Logansport Pharos-Tribune from Logansport, Indiana on April 4, 1894 · Page 1
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Logansport Pharos-Tribune from Logansport, Indiana · Page 1

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Logansport, Indiana
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Wednesday, April 4, 1894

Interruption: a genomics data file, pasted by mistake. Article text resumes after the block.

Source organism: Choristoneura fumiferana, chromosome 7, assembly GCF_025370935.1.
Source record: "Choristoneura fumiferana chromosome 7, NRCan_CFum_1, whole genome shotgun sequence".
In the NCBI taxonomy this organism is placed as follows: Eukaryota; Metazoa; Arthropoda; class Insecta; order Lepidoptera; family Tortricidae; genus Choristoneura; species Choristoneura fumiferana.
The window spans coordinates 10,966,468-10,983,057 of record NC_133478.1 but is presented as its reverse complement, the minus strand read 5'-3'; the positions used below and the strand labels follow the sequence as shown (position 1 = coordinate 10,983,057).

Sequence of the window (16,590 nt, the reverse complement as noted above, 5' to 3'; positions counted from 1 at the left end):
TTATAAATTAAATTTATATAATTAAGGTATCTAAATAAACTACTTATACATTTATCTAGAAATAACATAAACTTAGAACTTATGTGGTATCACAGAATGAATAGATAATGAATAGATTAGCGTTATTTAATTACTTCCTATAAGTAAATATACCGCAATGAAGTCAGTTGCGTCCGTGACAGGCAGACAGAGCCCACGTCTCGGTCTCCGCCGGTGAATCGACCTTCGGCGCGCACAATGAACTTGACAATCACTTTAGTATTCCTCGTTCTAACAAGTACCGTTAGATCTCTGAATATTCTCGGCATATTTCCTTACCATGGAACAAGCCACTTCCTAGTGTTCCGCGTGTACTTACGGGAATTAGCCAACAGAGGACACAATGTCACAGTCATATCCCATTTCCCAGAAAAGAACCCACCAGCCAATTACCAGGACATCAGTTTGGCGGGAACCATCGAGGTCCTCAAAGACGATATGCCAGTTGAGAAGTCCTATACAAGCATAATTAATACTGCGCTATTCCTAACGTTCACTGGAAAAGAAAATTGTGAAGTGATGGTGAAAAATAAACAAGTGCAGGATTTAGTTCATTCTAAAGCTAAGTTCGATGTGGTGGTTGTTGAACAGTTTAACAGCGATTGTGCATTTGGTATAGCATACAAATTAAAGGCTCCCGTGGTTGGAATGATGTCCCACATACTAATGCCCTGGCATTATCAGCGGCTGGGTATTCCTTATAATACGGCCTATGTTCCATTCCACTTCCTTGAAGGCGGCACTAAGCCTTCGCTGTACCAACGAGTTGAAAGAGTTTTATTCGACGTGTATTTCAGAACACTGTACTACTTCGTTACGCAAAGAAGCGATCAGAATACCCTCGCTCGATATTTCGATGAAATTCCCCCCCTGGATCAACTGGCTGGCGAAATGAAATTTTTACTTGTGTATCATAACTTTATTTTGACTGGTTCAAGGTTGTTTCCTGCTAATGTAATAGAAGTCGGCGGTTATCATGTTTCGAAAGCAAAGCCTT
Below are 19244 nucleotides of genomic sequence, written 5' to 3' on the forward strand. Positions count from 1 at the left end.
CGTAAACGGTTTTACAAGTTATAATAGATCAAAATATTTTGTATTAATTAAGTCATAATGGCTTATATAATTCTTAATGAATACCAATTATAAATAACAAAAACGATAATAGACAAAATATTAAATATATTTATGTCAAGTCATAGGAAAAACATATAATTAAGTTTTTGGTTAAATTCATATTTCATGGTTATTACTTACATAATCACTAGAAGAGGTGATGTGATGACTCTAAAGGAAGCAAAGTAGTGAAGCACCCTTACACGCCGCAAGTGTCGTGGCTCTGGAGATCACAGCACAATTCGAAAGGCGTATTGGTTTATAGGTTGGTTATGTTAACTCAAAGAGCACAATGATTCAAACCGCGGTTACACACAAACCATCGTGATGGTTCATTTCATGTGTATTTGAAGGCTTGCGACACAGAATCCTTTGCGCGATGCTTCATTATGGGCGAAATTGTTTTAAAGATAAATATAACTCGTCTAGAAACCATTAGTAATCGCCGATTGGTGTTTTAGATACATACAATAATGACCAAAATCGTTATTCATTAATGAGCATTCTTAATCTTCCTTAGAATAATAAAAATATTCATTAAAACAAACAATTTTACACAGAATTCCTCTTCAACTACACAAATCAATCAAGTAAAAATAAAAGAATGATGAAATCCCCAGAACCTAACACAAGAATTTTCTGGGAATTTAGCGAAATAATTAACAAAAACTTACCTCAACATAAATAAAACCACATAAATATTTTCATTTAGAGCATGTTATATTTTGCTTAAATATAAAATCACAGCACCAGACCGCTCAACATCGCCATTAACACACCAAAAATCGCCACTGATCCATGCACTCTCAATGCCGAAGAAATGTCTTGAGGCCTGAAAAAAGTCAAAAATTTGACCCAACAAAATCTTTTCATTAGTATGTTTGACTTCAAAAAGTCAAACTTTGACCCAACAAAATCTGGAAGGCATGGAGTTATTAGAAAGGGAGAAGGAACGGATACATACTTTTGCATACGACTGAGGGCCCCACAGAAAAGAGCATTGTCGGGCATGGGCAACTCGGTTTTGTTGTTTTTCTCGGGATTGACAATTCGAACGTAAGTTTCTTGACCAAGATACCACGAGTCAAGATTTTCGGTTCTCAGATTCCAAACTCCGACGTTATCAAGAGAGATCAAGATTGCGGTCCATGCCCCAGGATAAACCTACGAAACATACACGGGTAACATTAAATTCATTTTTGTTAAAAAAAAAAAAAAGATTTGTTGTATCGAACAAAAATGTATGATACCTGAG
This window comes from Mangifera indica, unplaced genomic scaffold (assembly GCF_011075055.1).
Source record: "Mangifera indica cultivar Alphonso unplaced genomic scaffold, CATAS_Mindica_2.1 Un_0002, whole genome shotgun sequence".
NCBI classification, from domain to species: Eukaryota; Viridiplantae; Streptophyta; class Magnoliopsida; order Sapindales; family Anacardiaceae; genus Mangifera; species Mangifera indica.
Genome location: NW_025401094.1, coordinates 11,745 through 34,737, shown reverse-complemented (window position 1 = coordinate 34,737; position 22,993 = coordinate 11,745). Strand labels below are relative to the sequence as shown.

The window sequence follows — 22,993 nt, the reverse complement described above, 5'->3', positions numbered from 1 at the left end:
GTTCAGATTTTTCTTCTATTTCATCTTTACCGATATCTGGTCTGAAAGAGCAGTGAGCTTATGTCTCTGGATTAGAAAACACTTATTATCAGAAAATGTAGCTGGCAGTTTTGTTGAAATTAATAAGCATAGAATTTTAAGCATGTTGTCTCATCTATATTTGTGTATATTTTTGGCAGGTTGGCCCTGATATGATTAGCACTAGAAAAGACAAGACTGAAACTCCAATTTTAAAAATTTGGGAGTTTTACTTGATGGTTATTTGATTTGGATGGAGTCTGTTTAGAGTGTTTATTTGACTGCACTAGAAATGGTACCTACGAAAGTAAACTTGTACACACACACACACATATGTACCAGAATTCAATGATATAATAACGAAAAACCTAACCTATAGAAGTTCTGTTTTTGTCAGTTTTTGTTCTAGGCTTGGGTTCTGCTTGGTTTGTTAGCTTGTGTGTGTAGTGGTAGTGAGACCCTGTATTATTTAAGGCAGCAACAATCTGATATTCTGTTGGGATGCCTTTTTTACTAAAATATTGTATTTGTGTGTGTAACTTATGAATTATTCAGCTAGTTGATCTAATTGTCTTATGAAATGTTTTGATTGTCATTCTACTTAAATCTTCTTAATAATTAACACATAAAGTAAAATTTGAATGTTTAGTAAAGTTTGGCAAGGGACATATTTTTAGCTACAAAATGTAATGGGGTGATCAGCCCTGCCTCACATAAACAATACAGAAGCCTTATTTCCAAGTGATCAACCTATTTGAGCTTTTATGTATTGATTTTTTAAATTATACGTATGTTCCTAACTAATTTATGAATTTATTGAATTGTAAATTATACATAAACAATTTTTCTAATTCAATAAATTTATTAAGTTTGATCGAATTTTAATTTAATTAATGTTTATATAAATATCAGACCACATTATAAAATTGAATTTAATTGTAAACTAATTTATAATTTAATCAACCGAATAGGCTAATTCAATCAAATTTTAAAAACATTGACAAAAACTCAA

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gfautrnat APRIL 4, 18O4. WORLD'S FAIR ART PORTFOLIO COUPON. <i coupons of different dates and JO cents secures tlie current number of Art Portfolios. See iulvprtlat'ment. VOL. XIX. LOGANSPORT, INDIANA, WEDNESDAY MORNING, APRIL 4.1894. NO. 81. TO SUIT THE ACTION to the word. You will find, we more than redeem our promise to show the choicest line Of Spring Capes and Jackets, Slinl Waisls and Chisells Laces, Guimps, Silk and Lace Bows, Moire and Silk Ribbbons, Hosiery and Underwear, Printed China and Wash silks, and sell them FOR LESS MONEY than any house in the state at the Ever Busy BEE HIVE, WILER & WISE, 315 Fourth St. BITS OF ESTOMIATION. Advices from New Orleans say tho floods in tho Red river district are reced- Minister Thurston, of Hawaii, is to •wed Miss Potter, of SU Joseph, Mich., Thursday noon. Four thousand painters and paperhangers in CMcag-o struck against a reduction of wages. Albert F. Harrison was seized with a fit at Adrian, Mich., and falling in a. ditch was drowned. Bill Dalton, the famous outlaw, was fatally shot in a fight with officers in tho Indian territory. Coxey's army of tho commonweal reached Sewiekley, Pa., an aristocratic suburb of Pittsburgh. Senor liorgono has assumed the presidency of Peru, tho first vice president declining tho office. Kotico of a cut in tho wages of trainmen has been issued by the Wabash road, to take effect May 1. Champion Corbett says that Jackson will put up a defensive fight and will be beaten inside of twenty rounds. Admiral Walker, accompanied by Lieut Commander S. A. Stanton, has arrived at San Francisco on his way to Honolulu. Patrick Corrigan, a saloonkeeper at Rainy Lake City, Minn,, shot and killed "Uoston" O'Brien, a notorious character. Vice President McMullin, of the Alton road, has resigned. General Manager Chappell was elected to the vacancy by tho directors. Treasury officials attribute to tho soig-niorage bill tho great number of Sherman notes and greenbacks presented for redemption. Walter Uerdau has started to ride on a bicycle from Denver, Col., to Paterson, N. J. Tho distance is 3,500 miles and ho will strive to make a long dis- fctanco record. Mrs. Immog-eQ Akers, wife of a locomotive engineer, was ordained as minister of the Spiritualistic congregation of JJloomington, I1L, and was also -elected a member ot tho city's board of education. Moroni Duncan, a stockman, formerly owner of tho Rock Springs (Wyo.) Review, perished in tho blizzurd which swept over that state last week. His body was found half eaten by coyotes SO miles from Rock Springs. BIG POOL IN STEEL. Combine ForwU with a Capital of UNDER FIRE. Miss Pollard's Lawyer Cross-Examines Breckiuridge. The Latter Admits the Enormity of His Crime — Sensational Evidence of a New Witness. steel foundries in the country except two, which are not regarded as competitors. J. 1C Bole, of this city, luis been elected president of tho new organization. REVOLUTION IN PERU. 0., April 8,—Six of tho leading steel casting companies of tho country havo formed a combination known as the American Steel Cast- Ing company, and havo organized under the laws of Now Jersey, with capital stock of f4,200,000. The new company has taken charge of the plants and tho business of the following companies, all of which have ceased doing business on their own account And have become part of the new concern. They are; Tie FlUnburgh Stcol Cog'.lKK? company of •Pittsburgh; the Sharon Steel Ousting company of Sharon, P».: tbe SyraouBO Steel Casting oompany of Syniouno, N. Y.: the Norristown Steel Casting company of Norristown, Pi».; the StanUurcl Sleet Casting company of Chca- 'ttr. Fa.; the Solid Stoel company ot Alliance. i ..The new ooucern include* »U th« Kx-rrc«ldont Cftcere* Han noon Fro- chilmcd AH tho Dictator. LIMA, Peru, April 8.—Ex-President Caccres, one of tho candidates for tho presidency, has been declared dictator of Vcru. The dictator is supported by the army, but congress and the people are hostile to him. Thus Peru is now in the hands of a dictator and two presidents. The banks are all closed and business is suspended. The troop* supporting the dictator nro in possession o( this city. The streets are patrolled by the military, and tho constitutional president, Senor Del Solar, is said to bo a fugi Slug* far Charity. WASHINGTON, April 3. —Mrs. wife of the postmaster general, who is said to possess a wonderful voice, sang at 3 p. m. at a concert given for tho benefit of the Home for Incurables Jlrs. Bissell used to sing with Chauncey Olcott, the English ballad singer, and Jlrs. Sieard, of liutftilo. Five 1'uraon* Hurt. SAX I'liANCisco, April li.—A Sacramento street cable car with a dozen passengers on board dashed down one of tho steepest grades in the city Monday evening und telescoped another ear standing: on the crossing. Ko one was killed, but fivo passengers were seriously injured. J'^Ntlujiue ut Ituvouue. WASHINGTON, April S.—Tho senate committee on finance has mude public the treasury estimates of tho revenue which will be derived from the senate tariff bill, which shown the customs returns under tho bill will amount to flU3,3GL,<>LS. The internal reveuuepart of the bill will yield an increase over the present law "of KiU.000,000, of which the income tax will furnish 130,000,000, the increase of the spirit tax. $20,000,000, and that on playing cards,$3,000,000. Trufisury Stallgtlux. WASHINGTON', April 8. -The regular monthly treasury statement for March, shows that the total receipts were $24,- 84'-,7KT, against S!i4,ll. 1 J,SOO for March, 1S93. The uisbursements were tSl.lHV,- , r )iO, against S:il,033,432 for March, 180U, leaving' a deficiency for tho month of March of W,!i94,7«3, and for the nine months of tho present fiscal year of ?55,- 4S2.0S7. —Great interest is being shown in Russia in connection with the proposed international medical congress tor 1800. The sum of 50,000 rubles has been voted toward the expenses of the project. In all probability Moscow will be decided on as tho meeting place, since the government piirticu- larlv favors the selection of this city for the projected congress. —At tho Winter palace, St. Petersburg, there is a room full of diamonds, prurls und other precious stones. Tho empress of Russia is allowed to borrow from this room after giving a receipt for what she takes, and generally the grand duchesses are allowed to borrow from U also. ON THH HACK. WASHINGTON, April S.— On Monday Jerc M. Wilson took Col. lireckin- ridg-o in hand for cross-examination after recess. The first questions were directed toward eliciting from the defendant admissions that in his early law practice friends had been • obliged to make good sums of r money improperly appropriated from clients. Col. Breckinriclge was obliged to explain his connection with the Presbyterian church, which had been passive rather than active. Ho had lived in Lexington within four squares of the house occupied by Sarah Goss and had known the character of tho place for twenty years. Lie- also admitted that he had visited the house before ho wont there with Miss Pollard. When the arrangement was made with Miss Pollard to meet at the Goss slace, it was, he said, at her suggcs- ion. lie was surprised to find that sho cnew of the place. Had she not suggested it, he would not havo taken her there, as he did not wish to place such a girl as he supposed her to be in the lower of the Uoss woman. Sprung a Trap. Having secured tho statement that Srockinridgo. had written no letters to Madeline Pollard in 1SSO, Mr. Wilson prung- something very like a trap by Iropping into a line of questioning vhieh indicates thut ho lius in re- ervo testimony to show that the H'mber from Kentucky dictated etlers through u typewriter at he capitol. Then for thu iirst time lie defendant seemed to lose his tem- er and made most strenuous denials, 'lie typewriter, whose testimony is ext in order, is a Miss Louise Lowell, o.\v a clerk in the treasury department. The colonel .said he could not remember such a person. "You have said you wrote no letters to Miss Pollard in ]SSO," continued Mr. Wilson. "Now, did yon not take to Louise Lowell in February o£ ISSU a manuscript letter beginning 'My Dear Sister Louise' and ask her to render it into typewriting?" "i decline to answer that unless you show me the paper you are asking the questions from. I have given you notice to produce all the letters you have from mu and you have said you havo none." The colonel was for tho first time petting somewhat excited. It will be remembered that he had denied tbe statement of Miss Pollard that ho had addressed letters to her under the name of Louise Wilson. His attorneys backed him up in his refusal, but Judge liradley decided that the question was a fair one. The witness continued to deny that lie had any recollection of having written such a letter. Judge Wilson then asked him if ho had not, after two or three months of this correspondence, cautioned his dear sister Louise not to leave the letters around, as curious persons might search bureau drawers. 1 never under any circumstances wrote any such letter," replied the colonel, and then he tapped the witness -box sharply as he asserted: "If any such letter is in existence it is a forgery, and if notes of any such there ure, a perjury." Mr. Wilson requested a specific, account of all Miss Pollard hud said during 1 tho first visit o£ CoL Brcck- inridge to the \Vesleyan seminary, anil that interview was again dissected, the colonel denying that Miss Pollard had said it was part of her agreement with Rhodes to repay the money he had advanced for her schooling if sho did not marry him, but explained that sho had asked if it would not be all right if she repaid the money. He said: "There is an impression on my mem ory, although I cannot remember her language after ten years, that she said she had given him even a higher proof of her intention to marry him. Then I told her that she could not afford_not to marry him." Sulito Klllo XJo«8 Nat Apply to ]VIon.. "And that same rule would apply to a man under the same circumstances?" "Well, that is a question of casuistry or sociology. I would not care to answer. If you ask me whether I would adviso a young woman who had illicit relations with a man to marry him, 1 would say yes; but with a man it would be different, for the knowledge of it by the public would destroy the woman and would only injure the man." "Would not hurt the man?" "Oh, it would not injure him so much ns the woman. Society looks upon these things differently. If a young man should come to me under certain circumstances, 1 would advise him to marry the woman; under other circumstances I would say to him,-better death or hell. I am not talking of the "Oh no," interrupted Mr. Wilson with a contemptuous air, "I was not asking you about Justice," ' Acknowl.dfed HI* BaMUMI. The witnws In response *° V»»Ptfea«. repeated the story of tlie carriage ride. Judge \Vilf,on asked him: "Did you give her any friendly advice on that occasion?" "1 did not." "You were a man of 47 and she a girl of 17 to ar.'" "That was all true and much more. No man in America had less-excuse for such an action than 1, with the domestic surroundings 1 then had. 1 havo attempted to make iio excuse for it; it just happened so." "And the fact that she was a young- girl in school makes it nil the worse?' "You cannot frame words too strong to characterize it. 1 have not attempted to justify it or even defend it, and all the hell I havo suffered since then I havo deserved." "Then J understand you to say that the enormity of the act cannot be overestimated?" "There is but one punishment which I have not deserved, and that is to marry thu woman who was concerned with me in the act." After some further cross-examination court adjourned for the day, with tho witness still on the stand. That "Kl»tcr Loiilxo" trttnr. WASHINGTON, April 13.—When Col. lireckinridge was on the witness stand Monday he denied h;fving written any letter addressed to "My Dear Sister Louise," and ho had denied vigorously ever having had envelopes addressed on a, typewriter to "Miss Pollard, 58 South llubbard street, Lexington, Ky." The pl:iintin"s counsel were unable to produce either letter or envelopes. Hut they brought with them to tho morning session a mite of :i woman. This was Louise Lowell, the typewriter in question. After a long debate between counsel on tlie admissibilily of her testimony she told a brief tale of very great interest to Hreckinridjjo. She told of having received from him the manuscript of the "My Dear Sister Louise" letter, of copying it and returning the manuscript, and copy to him. She was willing to tell the substance of the letter, t*oo, but Mr. 3>ut- tcrworth objected und the judge sustained the objection. She was permitted, however, to toll of having 1 addressed envelopes to "Miss Pollard, 5(J South Ihibbavd street, Lexington, Ky." Kept :v Mcmoriindum. The little woman brought forth a high card in the shape of a memoran- ON THE WARPATH Gov. Tillrnan Will Enforce Law at All Hazards. the People Who Stand in His Way Wil Get Hurt—Will Interfere with Police Powers in Cities. chim book in which was inscribed in her handwriting a minute of the trans- actiou and trumped lireckinridg-e's card of denial. She was not in the habit of making such full memorandum of her work, sho admitted. "Ah," murmured this defense. "How came you to make this special entry?" they were about to ask, sure of tripping her; but, before they could do so Mr. Wilson asked the question himself. And the little woman replied very promptly: "Feeling suro that sooner or later 1 should hear more of Miss Pollard, 1 made a memorandum, not wishing to trust to my memory." The judge having ruled out examination concerning the contents of the letter, Mr. ISutterworth made a brief cross-examination, asking- Mrs. Lowell where she had worked and for how long. She had kept a record of the work she did for congressmen, with the amounts received, in an account book. She had an independent recollection of the address of Miss Pollard, since the letter had made a very deep impression orj her mind. In her book she had merely entered the amount of work done, then the name of tho party, then the amounts charged, BO that no congressmen uued waste worry for fear that the ltd per will rise up to {jet. them into trouble. Mr. IJutterworth and his associates tried hard to shake the witness' story by cross-examination, but they did not do it, and when she left the box the telling effect of her testimony was ap parent. Denied by [trcckliiridge. Thou Breckinridgo entered the box. There was no alacrity in his movement this time. Me- admitted that Miss Lowell, whom ho recognized, had done work for him, but ho denied flatly having given her the "My Dear Sister Louise" letter or having had any such letter' written. Ho quali fied his emphatic answer of Monday night about the addressed envelopes by saving DOW that he "did not recollect giving the plaintiff's address to Miss Lowell," though he "may have had her put her address on one envelope containing civil service papers." He then reiterated his flat denial about addressing the package of envelopes. Thereupon the court took a recess. >UHB 1'ollMixl Kcmemberfl the JLcttcr. There was another diversion after the recess when Miss Pollard nvas put in the witness-box. This was only done after a long argument between counsel. She told of having received the "My Dear Sister Louise" letter, and said that sho had often written to Breck- inridgo addressing him as "My Spitfire," She was subjected to cross-examination, and made some that replies to Mr. Bntterworth. But she clung to her story. Her stay in tho box was short, and was followed by the re-entry of Breckinridge, who again denied writing or sending the letter. O'Neill Seated. WASHINGTON, April 3.— The house has "settled the O r NeiU-Joy contested election case by seating O'Neill, the contestant. The Tote was 155 to 8& BEKIOUS TItOUHLE ).OOK):» FOIL COLUMBIA, S. C., April 3.—Gov. Tillman addressed the troops and volunteer countrymen in front of the state house. He declared that the dispensary law should be obeyed and that he intended to issue a proclamation assuming control of the municipal police in every town in the state. lie would compel them to enforce the dispensary laws. If they did not obey he would call the legislature together and have a measure enacted which would enable him to remove them and put in their places men who would obey. The governor was repeatedly and loudly cheered by the troops. There were cries of: "We'll stand by you, governor; we are at your back." Dnt-s Not l-'«rar Wur. The governor said he did not fear civil w;ir. He continued: "It will not come uiul CUINOI come, because tile pcoule urc ill Die »iilii;i! :u:U inlcr.d lo rc- mu!n tK-re. Onu m;u: Mill Mr. Yc'ilJ'-'lI here ilia', lie c-iiMiit n-om KiJpi'lielil. my own county, witii ;i shotgun to liill UK.- Friday niutiL I will not meii'iiot: l.is niimt;. Tlii-tra-.enud incu ;ivo lonj, 1 am! 1 have never felt uiimsy." A Wllil Srcnv. At this point Mr. tearly, a cousin of Mr. Norment, who was killed by state constables, yelled out: "Why dou't you obey the law yourself?" This created a big commotion in the crowd. One of the governor's sympa- thisers yelled out: "Shoot him," and both factious rushed up. The governor called for siluuee, and Chief of Police KadeHiV jumped off his horse and grabbed liarly, commanding' order, aui! took him away. The governor, continuing-, said that those who were opposing him imwt submit, adding: KubHIIon Muni Uct Out of Hie Way. "I havu thousand-* of good men ^"ho are ready tu respond, uml Ilio.-w who s.ro in re- bflliou ami rcsisur.oo must KCI out of '.too *'^y for ibo eiiKluu Is on tho Iran];. I havo got the throttle and I am coii:p ill on lime, BO help mo God." As the governor finished his speech '.hero'"Wire denfeuinp cheers from his troops. An order was then read to the troops commanding 1 them to return to their homes and extending thanks to the gallant and patriotic soldiers and citizens who, at a moment's notice, dropped their various avocations and pursuits to respond to his call. Practical Dictatorship. It is expected that tho governor will at once send members of his staff to various cities where the police officials havo taken no stops to protect the whisky constables and will delegate to them the right to direct the movements of the police. If ho should do so there will doubtless bo more disorder growing out of the complications between local and state authorities, just as there was t\vo weeks ago in Denver. Cltloi Will Kc/llKf, Excitement is ut fever heat over the contetnplated action of the governor, and dispatches from all the large towns in tho state say .that any effort to interfere with local control of the police powers will meet with resistance. A report is current that ho will oruer a raid on places in Florence and Darling-ton against which his spies have evidence. With his soldiers to back up the action of the constabulary he means to force his opponents to show their hands and have their issues settled in a decisive way. liackcd by Country I'opullltH. Various opinions are expressed as to the outcome of this strategic move, but it is generally agreed that if he carries out his plan further fighting will be sure to follow, although, if tho truth were known, the citizens of Darlington who started the row on Friday last are very much cowed by tho vigorous mauner in which the governor has met their revolutionary outbreak so far. They admit that the desertion of the militia has strengthened his cause and brought to his aid thousands of populists from the agricultural districts who will do his fighting. The number of recruits to his volunteer army is surprising, a;i it was not believed he could raise 1,000 men to take the field against tho citizens who oppose his whisky stores. The povern- or's adherents claim to-day that he can put 20,000 men where they are needed in forty-eight hours. There is no doubt that he can secure the aid of more men than the militia contained before it deserted him. Military Selin the Wlroi. FLOREXCK, S. C., April 3.—The telegraph office at Darling-ton is in tho hands of the military, who refuse to permit the transmission of messages to newspapers. WITHIN OUR BORDERS. Information of Especial Interest to Lnctianians. Albert Ix>okcr Acquitted. HAMMOND, Ind., April 3. —Albert Looker, who shot and instantly killed James Conroy and William Cleary, game wardens on the Tolleston Hunting and Fishing club's grounds in John Margin's saloon at Tolleston Wednesday evening, March 21, was acquitted late Monday afternoon by Judg-e Ctrl i Morlnck, of tho city court. In dia- i charging Looker the court said that from tho evidence introduced he was '. led to the belief that the two men cams , especially prepared to beat some one, . from the fact that they woro heavy ; brass knuckles under gloves. j Sacrllloo by a Little Girl. GOJLFOBD, Ind., April 8.—While two young daughters of Firmer Collier, • miles from town, were crossing th» railroad on the way to school one of them caught her foot in the frog at th« switch. The other went to her assist- j ancc, but before sho could extricate , the foot a train approached. The littl* i girl bravely stood beside her helpleM sister, suffering the loss of one foot, ] while the other little one had both legs crushed by the wheels. She will die. The little heroine may recover. To Locate at Lafayette. LAFATKTTK, Ind., April S.—At 10 o'clock Monday night the contract WM i signed between the Louisville, New ; Albany & Chicago Railway companj imd the citizens by which the railway agrees to locate, build and operate Ita . machine shops in Lafayette. The shopi ure to cost J.'>00,(H)0 and the t ownshij donates one-third. A Defaulter llrouglit Uncle. COTINGTOX, Ind., April S.—Cronkhite, the defaulting treasurer of Warren couaty, was' brought back to this eity from Los Angeles, CaL, where he was arrested. Uehrlnc Sea Mill Panned. WASHINGTON, April 8.—The Behring sea bill has passed the senate. Senator Morgan said that at the hour of the vote, perhaps, a similar measure was bring piM«d In tho British parliament. Fatal Injurlvi la a linnaway. N. Ind., April 3. —While Dr. James J. Corrig-an, a physician living 1 south of tills city, was riding with his aughtcr Monday morning the honw became frightened and ran off abridg 1 * and the doctor received injuries which vill prove fataL His daughter \vai ruised about the head, but will ro- cover. Impaled on a FlcUtil Pence. KLKHAIIT, Ind., April 3. — George :i:irnes, aged 17 years, sou of Edwiu B:irnes, a. wealthy farmer living at Klingar Lake, east of this city, wa» thrown from a. cart by a runaway colt und killeJ. His body was found hanjf- iug on a picket fence, with a picket driven clear through his ueck. Sent L'IJ for Tliroo Yeara. BOURHO.V, lud., April 3.—Sol Miller, who was charged with the attempted murder of Omer Davis for his rnonej about three weeks ago, and who wal awaiting hearing at Plymouth, pleaded guilty Monday morning and was sentenced to three years in northern prison by Judge Ca-pron. Killed by a Runaway. MusfciE, Ind., April 8,—Sunday night Albert Williams, a young farmer residing- north of Muncie, was returning home from church with his wife, to whom he had only been married a few months, when the horse became fright- • encd, ran away, and Williams wal dragged to death. Tlirea Children Cremated. IlAiiMON-D, Ind., April S.—Three children of a Mr. Price, living atKcntville, were burned to death early this morning in a lire which deslro3 r ed the residence occupied by the family. In trying to rescue his children Mr. i'ric* was also terribly burned. Tried to Commit Suicide. JEPFBKSONVJI.I.E, Ind., April 3. —Mrs, Carrie Masters tried to take her lif« hero Monday with morphine. She wa« saved. She is tho widow of Walter Masters, who committed suicide a wceli ago because he could find no work. Killed In a Boiler Kxplo.lon. BARBOURVIJVLK, Ind., April 3.—In • boiler explosion in Monroe county, near Torapkinsville, Alexander Kilter, the owner of the mill, and two broth ers named Fowler were killed instant* ly. Others are badly injured. Want Their Old V. r ago*. MICHIGAN Crrr, Ind., Aprils.—Em- ployes in the finishing 1 department of Ford, Johnson A Co.'s cane chair factory in this city, numbering-125, struck for a restoration of 10 percent cut from their wages. Advised to ti't a Wife. MUNCIK, Ind.. April 3. — Lewli Mitchell (colored), of this city, unexpectedly received $500 from the estate) of bis old master, who advised him ta invest the money autf get a wife. GlniiHWnrkerB JCovuuio Work. ANDEHSON, Ind., April 3.—The JTorth Anderson Window Glass company put factory J\o. 3 of their plant in operation Monday, furnishing employment to 150 skilled laborers. Sued for l~lbeU KNIGIITSTOW:*, Jnd., Aprils.—Wallac* K. Deem, editor of the Banner, of this place, haji sued Clarence and Charles IJeard, editors of the Sun, for {3,000 damages for libel. ., ; 1'unisUcd for'AiMUIt. ! PLYMOUTH, Ind., April S.—Sol Miller . was sentenced hero Monday to the pen* ! iteutiary for three years for assaulting $ Omar Davis, a wealthy grocer. J. \Tearj of tile, ISDiAjfAPOLis, Ind., Aprils.—William . J, ChomeL, 83 years old, committed sul- ! cide in this city Monday by drinking ' carbolic Mid. ... '. . ._... - i